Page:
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Soil nutrient status, nutrient return and retranslocation in poplar species and clones in northern Iran

Ali Salehi (1)   , Neda Ghorbanzadeh (1), Maryam Salehi (2)

iForest - Biogeosciences and Forestry, Volume 6, Issue 6, Pages 336-341 (2013)
doi: https://doi.org/10.3832/ifor0976-006
Published: Aug 29, 2013 - Copyright © 2013 SISEF

Research Articles


In this study several same-aged poplar species and clones were selected including Populus deltoides Marsh. CV. “Lux” (P.d “Lux”), Populus deltoides Marsh. CV. “Harvard” (P.d “Harvard”), Populus x canadensis MoenchTriplo” (P.xc “Triplo”), Populus x canadensis MoenchI-45/51” (P.xc “I-45/51”), planted in poplar research station about 20 years ago in the north of Iran, and Populus caspica Bornm. (P. caspica) as endemic and endangered poplar species. Some quantitative characteristics of the trees and soil samples were taken based on completely randomized block design. Samplings of live and senescent leaves were carried out in two-stages, mid-summer during the peak nutritional activities of trees and mid-autumn for senescent leaves. Soil samples were analyzed to determine organic carbon (OC), total nitrogen (N), available phosphorus (P) and exchangeable potassium (K). OC, total of N, P and K were also determined in live and senescent leaves. The results showed that P.d “Harvard” had the highest total height, DBH and diameter of crown compared to the other species and clones. The amount of OC, N and P in soil and live leaves of P.d “Harvard” clone are more than those of the other species and clones. OC, N, P, and K returned by senescent leaves were higher and lower for P.d “Harvard” and P. caspica respectively. P retranslocation for all of the clones and species was higher compared to N and K. The highest retranslocation percentage was observed in P. caspica (N=18.93, P=39.63, K=24.02) and the lowest (N=12.09, P=32.46, K=21.14) in P.d “Harvard” clone. It could be concluded that poplar species and clones have different nutritional requirements and retranslocation capabilities. It appears that P.d “Harvard” clone showed higher quantitative growth it could be beneficial for maintaining the soil nutrient status for successive plantings.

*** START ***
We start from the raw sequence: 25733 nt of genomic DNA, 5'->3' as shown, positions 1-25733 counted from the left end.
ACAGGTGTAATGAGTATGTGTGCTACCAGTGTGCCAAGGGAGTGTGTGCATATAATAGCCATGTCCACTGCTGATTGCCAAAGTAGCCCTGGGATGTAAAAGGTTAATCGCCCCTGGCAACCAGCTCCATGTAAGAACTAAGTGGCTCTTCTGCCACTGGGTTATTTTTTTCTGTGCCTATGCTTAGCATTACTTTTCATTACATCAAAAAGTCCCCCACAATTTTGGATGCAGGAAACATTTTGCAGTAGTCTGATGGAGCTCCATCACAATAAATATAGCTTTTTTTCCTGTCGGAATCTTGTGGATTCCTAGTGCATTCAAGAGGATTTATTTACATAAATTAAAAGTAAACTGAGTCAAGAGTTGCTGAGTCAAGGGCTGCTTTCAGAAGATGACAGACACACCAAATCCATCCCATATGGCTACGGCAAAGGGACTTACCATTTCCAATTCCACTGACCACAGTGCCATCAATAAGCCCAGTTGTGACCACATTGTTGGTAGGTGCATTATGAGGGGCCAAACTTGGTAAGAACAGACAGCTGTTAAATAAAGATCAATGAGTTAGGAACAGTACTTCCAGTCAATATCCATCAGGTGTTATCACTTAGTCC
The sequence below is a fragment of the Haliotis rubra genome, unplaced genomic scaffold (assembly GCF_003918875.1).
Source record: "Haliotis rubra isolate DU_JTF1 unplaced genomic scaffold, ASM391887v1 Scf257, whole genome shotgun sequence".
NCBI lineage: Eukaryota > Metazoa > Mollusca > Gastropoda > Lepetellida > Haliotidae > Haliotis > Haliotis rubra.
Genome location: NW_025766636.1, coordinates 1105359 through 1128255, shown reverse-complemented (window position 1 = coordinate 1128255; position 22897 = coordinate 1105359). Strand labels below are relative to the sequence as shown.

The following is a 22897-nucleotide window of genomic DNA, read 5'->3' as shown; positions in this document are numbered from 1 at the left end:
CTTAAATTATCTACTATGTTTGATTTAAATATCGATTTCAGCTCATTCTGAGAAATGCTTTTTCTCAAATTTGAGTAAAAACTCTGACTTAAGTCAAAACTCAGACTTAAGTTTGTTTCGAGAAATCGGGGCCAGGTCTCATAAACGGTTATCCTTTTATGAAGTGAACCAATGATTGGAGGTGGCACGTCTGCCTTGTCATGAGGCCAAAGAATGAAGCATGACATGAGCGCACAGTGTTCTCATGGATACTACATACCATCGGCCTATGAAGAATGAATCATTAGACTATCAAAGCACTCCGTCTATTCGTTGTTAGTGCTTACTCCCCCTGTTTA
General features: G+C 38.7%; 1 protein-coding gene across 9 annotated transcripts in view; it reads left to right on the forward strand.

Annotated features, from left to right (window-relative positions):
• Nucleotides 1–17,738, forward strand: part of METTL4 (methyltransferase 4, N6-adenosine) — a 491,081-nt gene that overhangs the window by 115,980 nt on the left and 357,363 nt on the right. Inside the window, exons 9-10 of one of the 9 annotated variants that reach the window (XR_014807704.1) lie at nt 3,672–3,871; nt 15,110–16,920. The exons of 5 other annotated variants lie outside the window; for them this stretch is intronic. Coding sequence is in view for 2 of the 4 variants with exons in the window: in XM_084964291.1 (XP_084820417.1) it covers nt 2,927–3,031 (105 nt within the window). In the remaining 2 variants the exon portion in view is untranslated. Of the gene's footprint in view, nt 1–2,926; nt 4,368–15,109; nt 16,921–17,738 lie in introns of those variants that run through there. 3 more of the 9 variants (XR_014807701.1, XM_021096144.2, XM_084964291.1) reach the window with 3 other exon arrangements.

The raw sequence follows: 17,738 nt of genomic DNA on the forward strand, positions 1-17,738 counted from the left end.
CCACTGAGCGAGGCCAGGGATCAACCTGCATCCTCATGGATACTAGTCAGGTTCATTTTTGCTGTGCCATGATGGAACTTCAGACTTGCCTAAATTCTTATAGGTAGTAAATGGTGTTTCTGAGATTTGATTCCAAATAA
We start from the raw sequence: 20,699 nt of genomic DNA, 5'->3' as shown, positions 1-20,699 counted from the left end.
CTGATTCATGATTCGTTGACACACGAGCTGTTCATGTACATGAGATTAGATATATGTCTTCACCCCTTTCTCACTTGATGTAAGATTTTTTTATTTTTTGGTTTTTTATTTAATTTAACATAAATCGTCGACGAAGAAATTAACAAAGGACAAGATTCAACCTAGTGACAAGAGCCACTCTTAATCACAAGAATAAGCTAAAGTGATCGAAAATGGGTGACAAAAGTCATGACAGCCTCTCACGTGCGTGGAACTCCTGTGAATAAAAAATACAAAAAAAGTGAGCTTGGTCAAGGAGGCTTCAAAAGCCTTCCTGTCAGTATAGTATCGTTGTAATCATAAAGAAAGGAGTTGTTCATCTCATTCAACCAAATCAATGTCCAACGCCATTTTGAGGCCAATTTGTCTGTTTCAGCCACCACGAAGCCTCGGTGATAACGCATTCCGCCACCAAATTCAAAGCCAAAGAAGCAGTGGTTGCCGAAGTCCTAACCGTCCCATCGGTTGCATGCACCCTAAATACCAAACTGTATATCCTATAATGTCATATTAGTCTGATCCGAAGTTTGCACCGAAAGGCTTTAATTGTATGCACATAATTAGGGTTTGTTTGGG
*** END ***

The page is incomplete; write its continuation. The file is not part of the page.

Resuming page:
Keywords


Poplar, Retranslocation, Nutrient Return, Soil Properties, Plantation

Authors’ address

(1)
Ali Salehi
Neda Ghorbanzadeh
Department of Forestry, Natural Resources Faculty, University of Guilan, Guilan (Iran)
(2)
Maryam Salehi
Department of Forestry, Natural Resources Faculty, University of Tehran, Tehran (Iran)

Corresponding author

 

Citation

Salehi A, Ghorbanzadeh N, Salehi M (2013). Soil nutrient status, nutrient return and retranslocation in poplar species and clones in northern Iran. iForest 6: 336-341. - doi: 10.3832/ifor0976-006

Academic Editor

Roberto Tognetti

Paper history

Received: Feb 18, 2013
Accepted: May 11, 2013

First online: Aug 29, 2013
Publication Date: Dec 02, 2013
Publication Time: 3.67 months

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